Book Review--The Swallows of Kabul

This is a book I got purely by chance, as I visited the library near my home.  It was a place I frequented, a habit I desisted during the covid period and couldn't reboot even after the pandemic threat got over.  And I consider the visit worthy exercise as I found this book- The Swallows of Kabul. 

The book is available on Amazon.

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I love this book for how the author has dealt with a human tragedy that would have been impossible for me to conjure up until I read this book.  Not that human tragedies haven't happened in the world, in wars, oppression and religious onslaught.  But when all these happened in Kabul!  A war-ravaged Kabul, shamed and spirit-killed by the Taliban, turned into a place of sorrow, fear and hell for its inhabitants.  Showcasing how all those impacted their humanity, the author presented a classic piece to the book-lovers.  

"Since the ascendancy of the Taliban the lives of Moheseen and the beautiful wife, Zunaira, have been gradually destroyed.  Mohsen's dream of becoming a diplomat has been shattered and Zunaira can no longer even appear on the streets of Kabul unveiled.  Atiq is a jailer and the wretchedness of his job have seeped into his soul.  Atiq's wife, Musarrat, is suffering from an illness no doctor can cure.  The lives of these four people are about to become inexplicably intertwined through death, imprisonment and extraordinary self-sacrifice." 

The book is a masterpiece written in elegant, lyrical prose.  Presents scene after scene the unfortunate peoples' heartbreaks and their struggle forward holding on to their humanity, their only asset to fight forth or forsake.  The author stands out for daring it under compelling personal circumstances.  Originally written in French, the book was translated into English.

I recommend this book to those who want a closer insight into the deplorable and lamentable lives of a people under the Taliban.  

How the author drew it to a close made me confused and needed more clarity. 

And to complete this review, I took more than two weeks, not every minute patting my laptop keys, but not being able to do that, being summoned by the dull home chores.  Our first-floor apartment is listed for sale, and whenever the agent messages to let us know the arrival of someone to view it, I have to do my share of chores-cleaning, wiping, dusting, and whatever to keep it perfect for the viewers' eyes to pop out in absolute delight.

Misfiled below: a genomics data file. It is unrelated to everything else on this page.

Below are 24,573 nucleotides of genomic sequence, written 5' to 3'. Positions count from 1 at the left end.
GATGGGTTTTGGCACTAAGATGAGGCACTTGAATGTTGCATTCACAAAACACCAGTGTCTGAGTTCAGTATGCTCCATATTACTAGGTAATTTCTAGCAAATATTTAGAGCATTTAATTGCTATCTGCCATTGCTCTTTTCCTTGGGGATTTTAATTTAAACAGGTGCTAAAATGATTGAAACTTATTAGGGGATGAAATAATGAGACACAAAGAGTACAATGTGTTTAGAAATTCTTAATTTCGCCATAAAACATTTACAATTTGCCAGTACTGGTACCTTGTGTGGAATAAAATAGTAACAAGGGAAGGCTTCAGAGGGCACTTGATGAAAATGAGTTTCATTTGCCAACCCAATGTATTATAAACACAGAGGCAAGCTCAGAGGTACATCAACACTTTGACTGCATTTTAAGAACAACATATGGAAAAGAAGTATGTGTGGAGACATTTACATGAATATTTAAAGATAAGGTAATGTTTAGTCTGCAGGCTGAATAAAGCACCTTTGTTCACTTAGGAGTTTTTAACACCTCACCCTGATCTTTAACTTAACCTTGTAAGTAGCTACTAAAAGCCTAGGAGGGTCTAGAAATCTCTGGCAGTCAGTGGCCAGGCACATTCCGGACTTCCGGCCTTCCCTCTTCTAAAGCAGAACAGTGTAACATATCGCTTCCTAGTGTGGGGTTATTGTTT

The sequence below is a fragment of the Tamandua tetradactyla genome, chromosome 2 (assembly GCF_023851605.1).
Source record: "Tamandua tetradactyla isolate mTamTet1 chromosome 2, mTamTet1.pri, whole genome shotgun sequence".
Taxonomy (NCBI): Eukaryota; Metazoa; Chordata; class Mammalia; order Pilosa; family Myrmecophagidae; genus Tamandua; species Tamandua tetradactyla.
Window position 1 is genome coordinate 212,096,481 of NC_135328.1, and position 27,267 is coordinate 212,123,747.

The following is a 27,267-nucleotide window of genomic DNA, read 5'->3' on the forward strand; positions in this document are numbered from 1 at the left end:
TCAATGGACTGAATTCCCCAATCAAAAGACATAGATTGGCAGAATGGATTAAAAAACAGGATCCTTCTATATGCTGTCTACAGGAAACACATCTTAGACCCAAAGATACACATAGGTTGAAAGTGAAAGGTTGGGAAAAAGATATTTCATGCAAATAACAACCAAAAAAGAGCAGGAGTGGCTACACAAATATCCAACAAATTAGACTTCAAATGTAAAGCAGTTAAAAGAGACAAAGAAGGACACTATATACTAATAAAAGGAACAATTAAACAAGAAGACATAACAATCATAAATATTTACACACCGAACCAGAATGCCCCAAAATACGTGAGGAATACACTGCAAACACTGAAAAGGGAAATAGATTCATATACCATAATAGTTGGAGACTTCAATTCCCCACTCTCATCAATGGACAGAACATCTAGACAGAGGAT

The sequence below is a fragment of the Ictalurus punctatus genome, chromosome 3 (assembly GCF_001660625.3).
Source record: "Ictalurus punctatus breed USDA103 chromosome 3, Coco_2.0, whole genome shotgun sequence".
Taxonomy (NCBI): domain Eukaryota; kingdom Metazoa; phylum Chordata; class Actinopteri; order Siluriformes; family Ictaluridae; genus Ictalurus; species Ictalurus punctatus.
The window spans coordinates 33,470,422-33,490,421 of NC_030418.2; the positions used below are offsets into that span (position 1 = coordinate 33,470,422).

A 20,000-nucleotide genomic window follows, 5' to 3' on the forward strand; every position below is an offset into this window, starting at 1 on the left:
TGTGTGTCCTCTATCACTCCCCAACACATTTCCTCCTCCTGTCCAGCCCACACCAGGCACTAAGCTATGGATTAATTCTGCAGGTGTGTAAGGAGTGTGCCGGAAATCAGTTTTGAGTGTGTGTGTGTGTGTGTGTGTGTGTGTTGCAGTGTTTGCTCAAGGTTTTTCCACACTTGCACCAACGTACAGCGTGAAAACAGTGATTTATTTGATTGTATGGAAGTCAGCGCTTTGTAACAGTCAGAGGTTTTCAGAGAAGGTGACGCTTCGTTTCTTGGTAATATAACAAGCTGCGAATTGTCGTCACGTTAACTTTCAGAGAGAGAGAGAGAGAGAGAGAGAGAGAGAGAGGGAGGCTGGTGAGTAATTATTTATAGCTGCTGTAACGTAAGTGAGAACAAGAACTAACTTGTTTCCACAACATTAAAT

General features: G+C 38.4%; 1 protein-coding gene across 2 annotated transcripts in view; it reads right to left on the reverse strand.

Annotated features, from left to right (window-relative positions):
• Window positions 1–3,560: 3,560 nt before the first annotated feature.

About the author 

The author is Mohammed Moulessehoul, who wrote under the pen name Yasmina Khadra, a woman name, a high-ranking officer with the Algerian army.  To read more about his visit, here.  

About the translator:

The book is translated from its original language, French, to English by John Cullen.

An Excerpt from the Book

Zunaira shakes her head.  "I don't feel like coming home heartsick, Mohsen.  The things that go on in the trees will just ruin my day, to no purpose.  I can't come face-to-face with horrors and just keep on walking as if nothing's happened.  Furthermore, I refuse to wear a burqa.  Of all the burdens they've put on us, that is the most degrading.  The Shirt of Nessus wouldn't do as much damage to my dignity as that wretched getup.  It conceals my face and takes away my identity and turns me into an object.  Here, at least, I'm me, Zuniara, Mohsen Ramat's wife, age thirty-two, former magistrate, dismissed by obscurantists without a hearing and without compensation, but with enough self-respect left to brush my hair every day and pay attention to my clothes.  If I put that dammed veil on, I'm neither a human being nor an animal, I'm just an affront, a disgrace, a blemish that has to be hidden.  That is too hard to deal with.  Especially for someone who was a lawyer who worked for women's rights.  Please, I don't want you to think for a minute that I'm putting some sort of act.  I would like to, you know, but unfortunately my heart is not in it anymore.  Don't ask me to give up my name, my features, the colour of my eyes, and the shape of my lips so I can take a walk through squalor and desolation.  Don't ask me to become something less than a shadow, an anonymous thing rustling around in a hostile place.  You know how thin-skinned I am, Mohsen.  I'd be angry at myself for being angry at you when you were only trying to please me."

The review is for the reading challenge, by Blog Chatter.  #TBRChallenge.